Monday, February 1, 2016

Sarah Palin game show: which president did she REALLY mean?

Palin recently denied to a TODAY news crew that she had issued a statement blaming her son's alleged PTSD on President Obama, a statement which was offensive to many Americans, but particularly some veterans.

Palin denies accusing Obama of causing her son's PTSD

Excerpt from an open letter from a decorated, Republican vet, Huffington Post:

Dear Mrs. Palin,

I am a former US Marine and US Navy Officer with a Combat Action Ribbon as well as service connected disabilities. I am also a Republican. I have also served with, and am friends with, dozens of combat veterans who suffer daily from various injuries and wounds to include PTSD. I recently read your comments related to PTSD in which you attempted to excuse your son’s arrest on domestic abuse charges and firearm charges by referencing his supposed PTSD. Based upon your previous comments I am not surprised that you would choose to use this very serious condition as a political football and, once again, attempt to divert blame from your own family’s abhorrent, violent behavior.

Track Palin arrested for domestic violence as Sarah Palin endorses Trump

In 2014 your entire family was involved in a late night ‘drunken brawl’ at a party in which Track Palin (the accused domestic abuser) was involved in a bloody fight. While you publicly stated how proud you were at your children’s violent actions, maybe this should have been a sign that Track has a problem. It is certainly curious that you did not feel the need to reference his supposed PTSD in this situation and instead stated: “…my kids’ defense of family makes my heart soar!” Maybe, instead of encouraging Track’s violence, you should have taken the opportunity to get him help. Maybe, instead of being the result of PTSD, your son was simply trying to uphold the stated Palin family values and “…make your heart soar” by abusing a woman.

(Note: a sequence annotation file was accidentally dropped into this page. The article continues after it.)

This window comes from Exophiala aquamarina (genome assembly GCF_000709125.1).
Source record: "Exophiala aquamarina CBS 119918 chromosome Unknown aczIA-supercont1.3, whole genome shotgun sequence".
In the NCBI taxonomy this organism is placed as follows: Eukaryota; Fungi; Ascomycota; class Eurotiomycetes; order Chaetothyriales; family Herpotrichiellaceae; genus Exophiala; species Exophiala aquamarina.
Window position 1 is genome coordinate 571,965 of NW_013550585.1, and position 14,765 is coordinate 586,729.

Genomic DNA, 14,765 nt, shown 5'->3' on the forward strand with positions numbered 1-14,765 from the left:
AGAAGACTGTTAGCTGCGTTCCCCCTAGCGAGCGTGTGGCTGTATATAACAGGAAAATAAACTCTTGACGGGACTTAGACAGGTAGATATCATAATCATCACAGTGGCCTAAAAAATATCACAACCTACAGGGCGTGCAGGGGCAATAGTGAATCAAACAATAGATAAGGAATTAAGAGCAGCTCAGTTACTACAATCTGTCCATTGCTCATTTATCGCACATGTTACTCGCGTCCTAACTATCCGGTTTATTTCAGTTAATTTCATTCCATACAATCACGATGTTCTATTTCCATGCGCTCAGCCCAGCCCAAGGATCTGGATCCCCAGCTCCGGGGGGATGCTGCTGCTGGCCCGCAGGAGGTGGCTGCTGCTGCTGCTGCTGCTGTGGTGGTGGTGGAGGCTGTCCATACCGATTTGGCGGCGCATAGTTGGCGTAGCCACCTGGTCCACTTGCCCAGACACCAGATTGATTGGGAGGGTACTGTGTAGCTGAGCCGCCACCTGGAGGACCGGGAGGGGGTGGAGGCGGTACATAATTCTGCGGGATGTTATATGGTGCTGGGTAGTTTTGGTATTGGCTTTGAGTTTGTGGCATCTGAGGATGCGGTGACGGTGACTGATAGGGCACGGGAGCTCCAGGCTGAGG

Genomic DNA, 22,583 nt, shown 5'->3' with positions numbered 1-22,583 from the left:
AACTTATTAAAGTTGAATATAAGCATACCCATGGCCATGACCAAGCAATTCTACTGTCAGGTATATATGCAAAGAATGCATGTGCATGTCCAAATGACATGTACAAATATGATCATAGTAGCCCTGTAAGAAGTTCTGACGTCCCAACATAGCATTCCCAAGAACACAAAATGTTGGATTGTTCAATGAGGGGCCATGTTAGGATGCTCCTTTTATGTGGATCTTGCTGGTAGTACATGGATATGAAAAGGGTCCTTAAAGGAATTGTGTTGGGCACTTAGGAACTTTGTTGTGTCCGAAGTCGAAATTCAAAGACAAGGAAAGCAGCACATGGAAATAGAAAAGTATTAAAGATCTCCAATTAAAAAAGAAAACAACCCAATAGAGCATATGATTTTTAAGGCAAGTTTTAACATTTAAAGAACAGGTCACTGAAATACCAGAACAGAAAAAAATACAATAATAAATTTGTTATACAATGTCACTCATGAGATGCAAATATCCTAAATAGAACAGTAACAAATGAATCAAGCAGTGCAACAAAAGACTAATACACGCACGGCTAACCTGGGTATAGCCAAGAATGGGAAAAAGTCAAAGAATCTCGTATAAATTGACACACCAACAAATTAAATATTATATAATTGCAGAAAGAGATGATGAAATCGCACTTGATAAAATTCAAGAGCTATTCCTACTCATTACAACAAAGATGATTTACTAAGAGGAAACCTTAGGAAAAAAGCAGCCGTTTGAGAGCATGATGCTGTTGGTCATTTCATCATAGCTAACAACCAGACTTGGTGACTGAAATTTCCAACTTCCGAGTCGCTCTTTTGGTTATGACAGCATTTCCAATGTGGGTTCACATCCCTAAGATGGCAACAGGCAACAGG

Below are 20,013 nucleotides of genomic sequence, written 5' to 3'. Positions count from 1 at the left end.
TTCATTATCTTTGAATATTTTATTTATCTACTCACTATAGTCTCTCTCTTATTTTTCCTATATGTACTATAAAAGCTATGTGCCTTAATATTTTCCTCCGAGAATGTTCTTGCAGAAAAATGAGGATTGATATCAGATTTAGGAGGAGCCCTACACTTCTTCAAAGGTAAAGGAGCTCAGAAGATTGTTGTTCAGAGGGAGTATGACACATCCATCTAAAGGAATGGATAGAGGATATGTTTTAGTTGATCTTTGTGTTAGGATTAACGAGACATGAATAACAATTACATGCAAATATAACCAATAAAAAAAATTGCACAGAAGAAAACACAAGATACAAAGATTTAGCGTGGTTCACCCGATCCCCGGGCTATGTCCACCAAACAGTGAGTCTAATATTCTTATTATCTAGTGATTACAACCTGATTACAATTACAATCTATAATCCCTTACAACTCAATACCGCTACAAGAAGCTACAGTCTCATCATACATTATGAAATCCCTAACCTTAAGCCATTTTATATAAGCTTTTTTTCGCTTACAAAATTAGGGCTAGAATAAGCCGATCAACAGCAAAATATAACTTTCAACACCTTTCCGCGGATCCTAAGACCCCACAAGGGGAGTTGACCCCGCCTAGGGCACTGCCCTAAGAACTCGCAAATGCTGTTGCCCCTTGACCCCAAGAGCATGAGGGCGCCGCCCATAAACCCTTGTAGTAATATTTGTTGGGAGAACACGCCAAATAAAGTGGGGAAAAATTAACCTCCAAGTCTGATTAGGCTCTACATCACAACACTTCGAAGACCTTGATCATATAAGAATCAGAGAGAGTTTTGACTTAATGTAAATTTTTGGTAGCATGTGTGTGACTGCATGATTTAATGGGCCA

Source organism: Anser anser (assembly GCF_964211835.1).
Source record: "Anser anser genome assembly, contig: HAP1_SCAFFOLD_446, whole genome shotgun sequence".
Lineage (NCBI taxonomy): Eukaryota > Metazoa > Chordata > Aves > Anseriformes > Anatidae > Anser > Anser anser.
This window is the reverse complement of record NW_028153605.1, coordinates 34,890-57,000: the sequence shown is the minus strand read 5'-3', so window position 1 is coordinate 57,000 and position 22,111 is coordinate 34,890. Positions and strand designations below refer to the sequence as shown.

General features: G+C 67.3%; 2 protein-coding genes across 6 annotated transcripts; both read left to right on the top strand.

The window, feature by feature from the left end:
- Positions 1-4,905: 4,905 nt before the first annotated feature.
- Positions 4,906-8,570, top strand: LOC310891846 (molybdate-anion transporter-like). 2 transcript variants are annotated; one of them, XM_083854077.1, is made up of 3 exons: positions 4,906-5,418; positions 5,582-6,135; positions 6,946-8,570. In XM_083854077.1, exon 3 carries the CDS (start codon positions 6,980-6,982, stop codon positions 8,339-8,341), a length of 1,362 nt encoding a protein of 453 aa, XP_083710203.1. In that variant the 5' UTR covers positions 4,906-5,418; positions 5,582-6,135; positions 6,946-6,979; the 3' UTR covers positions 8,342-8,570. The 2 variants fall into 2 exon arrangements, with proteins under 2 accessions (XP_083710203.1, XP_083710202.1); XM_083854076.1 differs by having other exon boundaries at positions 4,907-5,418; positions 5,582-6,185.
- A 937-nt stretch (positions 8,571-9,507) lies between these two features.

Perhaps the issue is with Palin's grammar. It is entirely possible that she meant something other than the general interpretation. For example, when she said: "Everything starts at the top, and he's the president" she might have been referring to Bush, who was the president during her son's service, as she is wont to shift tenses mid-sentence, and does not obey the time/space continuum as ordinary folk. 

It would be interesting to have a sort of contest--or even a weekly game show, where bits of Palinese
were thrown up on a screen while top editors, linguists and English teachers race the clock to crack the code. 

Here is one expert's take on her first sentence, and the punctuation intended. We've left the rest untouched for you to ponder. 

"My son, like so many others, they come back  (came back) a bit different, (;)

they come back hardened, they come back wondering if there is that respect for what it is that their fellow soldiers and airmen and every other member of the military so sacrificially have given to this country. . .That comes from our own president, where they have to look at him and wonder, ‘Do you know what we go through? Do you know what we’re trying to do to secure America?. . .“Everything starts at the top and he’s the president. All you have to do is look at the Veterans Administration and look at the bad . . . care our vets get."

Check out the view from the View on this.

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